Our editors’ weekly roundup of Canadian art news.
The Canadian Photography Institute of the National Gallery of Canada launched its inaugural Research Fellowship Program this week. The fellowships, open to anyone interested in the history and criticism of photography, will consist of full-time residencies of up to three months at the National Gallery in Ottawa, where successful candidates will be able to put the gallery’s resources—including staff expertise, storage vaults, exhibition spaces, conservation laboratories and library resources—to full use in pursuit of their research interests. Awards are available in amounts of up to $10,000, and applications are due by March 31, 2017.
Art historian Ross King has won the RBC Taylor Prize, worth $25,000, for literary non-fiction. Saskatchewan-born King, who has spent the last two decades in England, has been a finalist for the prize three times before, and has twice been winner of the Governor General’s Literary Award for Non-Fiction. This year’s jury called his winning book, Mad Enchantment: Claude Monet and the Painting of the Water Lilies, “essential reading for all who want to understand the intersection of politics, nationalism and culture in France during the First World War.”
The Canada Council for the Arts announced the winners of the 2017 John Hobday Awards in Arts Management this week. The Art Gallery of Ontario’s Paola Poletto received the Professional Development and Renewal Award, and Nanaimo-based Holly Bright of the Crimson Coast Dance Society received the Mentorship Award. Each award is worth $10,000 and will be presented at public events later this year.
In Halifax this week, 101-year-old Peggy McAlpine, who worked as a volunteer during the Second World War, led the unveiling of the design for a monument to commemorate volunteer work done by women. The Volunteers/Le Bénévole consists of three bronze figures, all designed by New Brunswick artist Marlene Hilton Moore: Young Girl with Wagon, African Nova Scotian Woman and Woman with Knitting. The monument’s creation is being funded by a program called A Woman on the Waterfront, launched by the Halifax Women’s History Society two years ago. The program chairwoman, Janet Guildford, told reporters, “This is an important day for the society, for Halifax and for Canada. We are helping end the invisibility of women in public art.”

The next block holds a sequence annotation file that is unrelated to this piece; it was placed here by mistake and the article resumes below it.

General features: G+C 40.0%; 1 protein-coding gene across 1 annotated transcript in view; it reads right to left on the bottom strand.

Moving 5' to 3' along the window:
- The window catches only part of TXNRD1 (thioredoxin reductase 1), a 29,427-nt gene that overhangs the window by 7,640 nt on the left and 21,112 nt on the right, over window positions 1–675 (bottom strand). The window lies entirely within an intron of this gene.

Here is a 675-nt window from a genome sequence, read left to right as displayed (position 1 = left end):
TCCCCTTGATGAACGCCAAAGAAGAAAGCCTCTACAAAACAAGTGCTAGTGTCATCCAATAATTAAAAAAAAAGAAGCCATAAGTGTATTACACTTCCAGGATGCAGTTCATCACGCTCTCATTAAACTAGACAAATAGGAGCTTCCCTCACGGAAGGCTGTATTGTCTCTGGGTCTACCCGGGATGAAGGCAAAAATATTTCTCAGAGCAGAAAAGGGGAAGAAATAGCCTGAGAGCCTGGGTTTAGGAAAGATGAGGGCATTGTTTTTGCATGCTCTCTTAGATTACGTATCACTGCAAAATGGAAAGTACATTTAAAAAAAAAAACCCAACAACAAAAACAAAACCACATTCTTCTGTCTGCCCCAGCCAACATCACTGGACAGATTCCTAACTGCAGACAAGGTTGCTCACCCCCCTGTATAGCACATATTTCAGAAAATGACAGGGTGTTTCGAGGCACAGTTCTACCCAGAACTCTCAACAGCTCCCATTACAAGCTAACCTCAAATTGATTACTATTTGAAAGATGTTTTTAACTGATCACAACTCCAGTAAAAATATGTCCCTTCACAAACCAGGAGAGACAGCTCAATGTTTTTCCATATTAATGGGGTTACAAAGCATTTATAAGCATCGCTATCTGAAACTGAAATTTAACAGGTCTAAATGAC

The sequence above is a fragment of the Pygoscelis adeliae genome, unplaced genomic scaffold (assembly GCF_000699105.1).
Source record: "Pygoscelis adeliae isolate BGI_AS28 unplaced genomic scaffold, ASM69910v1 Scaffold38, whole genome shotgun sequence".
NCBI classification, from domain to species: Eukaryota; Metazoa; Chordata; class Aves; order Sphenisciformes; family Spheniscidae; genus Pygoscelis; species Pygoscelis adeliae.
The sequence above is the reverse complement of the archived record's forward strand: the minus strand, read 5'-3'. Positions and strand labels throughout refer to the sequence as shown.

An eight-foot-wide landscape by Peter Doig titled Cobourg 3 + 1 More led sales at an auction of contemporary art at Christie’s in London this week, reaching £12.7 million (CAD $20.8 million). It was first purchased in 1994, when it was made, by a Dusseldorf-based insurance company, who paid around £10,000. Numerous artist records were broken at the sale, causing Francis Outred, Christie’s chairman and head of Postwar and Contemporary art to announce, “The market is back, for sure.”
Jonathan Middleton is leaving Vancouver’s Or Gallery after more than nine years as director and curator. Under Middleton’s tenure, the gallery launched the Or Bookstore and satellite space Or Gallery Berlin, and hosted numerous exhibitions, residencies, publications, film and video projects, talks and events such as the International Chilliwack Biennial. Middleton’s departure will take effect later this spring, and a replacement has not yet been announced.